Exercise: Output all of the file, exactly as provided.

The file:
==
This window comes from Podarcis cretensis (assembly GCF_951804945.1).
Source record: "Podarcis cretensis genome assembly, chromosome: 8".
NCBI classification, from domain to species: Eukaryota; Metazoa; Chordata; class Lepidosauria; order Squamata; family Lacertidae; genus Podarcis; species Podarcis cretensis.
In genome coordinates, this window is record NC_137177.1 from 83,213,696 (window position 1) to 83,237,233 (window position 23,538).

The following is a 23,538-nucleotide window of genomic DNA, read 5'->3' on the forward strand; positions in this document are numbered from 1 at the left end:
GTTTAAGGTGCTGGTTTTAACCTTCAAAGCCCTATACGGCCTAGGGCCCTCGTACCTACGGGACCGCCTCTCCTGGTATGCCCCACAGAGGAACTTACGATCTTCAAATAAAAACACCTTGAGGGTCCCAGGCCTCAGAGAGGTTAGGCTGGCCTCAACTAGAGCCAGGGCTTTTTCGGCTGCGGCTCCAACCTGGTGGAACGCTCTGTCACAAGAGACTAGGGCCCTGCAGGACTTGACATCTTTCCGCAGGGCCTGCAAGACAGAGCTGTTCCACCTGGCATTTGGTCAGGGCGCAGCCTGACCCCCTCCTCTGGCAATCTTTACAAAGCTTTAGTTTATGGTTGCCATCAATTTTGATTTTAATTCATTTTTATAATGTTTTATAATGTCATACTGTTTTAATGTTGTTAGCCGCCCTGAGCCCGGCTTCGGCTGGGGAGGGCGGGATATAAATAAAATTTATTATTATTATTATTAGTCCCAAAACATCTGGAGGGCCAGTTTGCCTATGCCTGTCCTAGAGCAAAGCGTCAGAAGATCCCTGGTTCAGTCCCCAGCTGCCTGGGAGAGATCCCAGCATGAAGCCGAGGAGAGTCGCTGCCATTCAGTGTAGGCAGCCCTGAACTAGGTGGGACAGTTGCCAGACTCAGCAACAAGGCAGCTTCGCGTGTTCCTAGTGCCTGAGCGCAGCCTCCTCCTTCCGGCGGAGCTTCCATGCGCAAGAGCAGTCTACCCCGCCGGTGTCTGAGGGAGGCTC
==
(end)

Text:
This window comes from Podarcis cretensis (assembly GCF_951804945.1).
Source record: "Podarcis cretensis genome assembly, chromosome: 8".
NCBI classification, from domain to species: Eukaryota; Metazoa; Chordata; class Lepidosauria; order Squamata; family Lacertidae; genus Podarcis; species Podarcis cretensis.
In genome coordinates, this window is record NC_137177.1 from 83,213,696 (window position 1) to 83,237,233 (window position 23,538).

The following is a 23,538-nucleotide window of genomic DNA, read 5'->3' on the forward strand; positions in this document are numbered from 1 at the left end:
GTTTAAGGTGCTGGTTTTAACCTTCAAAGCCCTATACGGCCTAGGGCCCTCGTACCTACGGGACCGCCTCTCCTGGTATGCCCCACAGAGGAACTTACGATCTTCAAATAAAAACACCTTGAGGGTCCCAGGCCTCAGAGAGGTTAGGCTGGCCTCAACTAGAGCCAGGGCTTTTTCGGCTGCGGCTCCAACCTGGTGGAACGCTCTGTCACAAGAGACTAGGGCCCTGCAGGACTTGACATCTTTCCGCAGGGCCTGCAAGACAGAGCTGTTCCACCTGGCATTTGGTCAGGGCGCAGCCTGACCCCCTCCTCTGGCAATCTTTACAAAGCTTTAGTTTATGGTTGCCATCAATTTTGATTTTAATTCATTTTTATAATGTTTTATAATGTCATACTGTTTTAATGTTGTTAGCCGCCCTGAGCCCGGCTTCGGCTGGGGAGGGCGGGATATAAATAAAATTTATTATTATTATTATTAGTCCCAAAACATCTGGAGGGCCAGTTTGCCTATGCCTGTCCTAGAGCAAAGCGTCAGAAGATCCCTGGTTCAGTCCCCAGCTGCCTGGGAGAGATCCCAGCATGAAGCCGAGGAGAGTCGCTGCCATTCAGTGTAGGCAGCCCTGAACTAGGTGGGACAGTTGCCAGACTCAGCAACAAGGCAGCTTCGCGTGTTCCTAGTGCCTGAGCGCAGCCTCCTCCTTCCGGCGGAGCTTCCATGCGCAAGAGCAGTCTACCCCGCCGGTGTCTGAGGGAGGCTC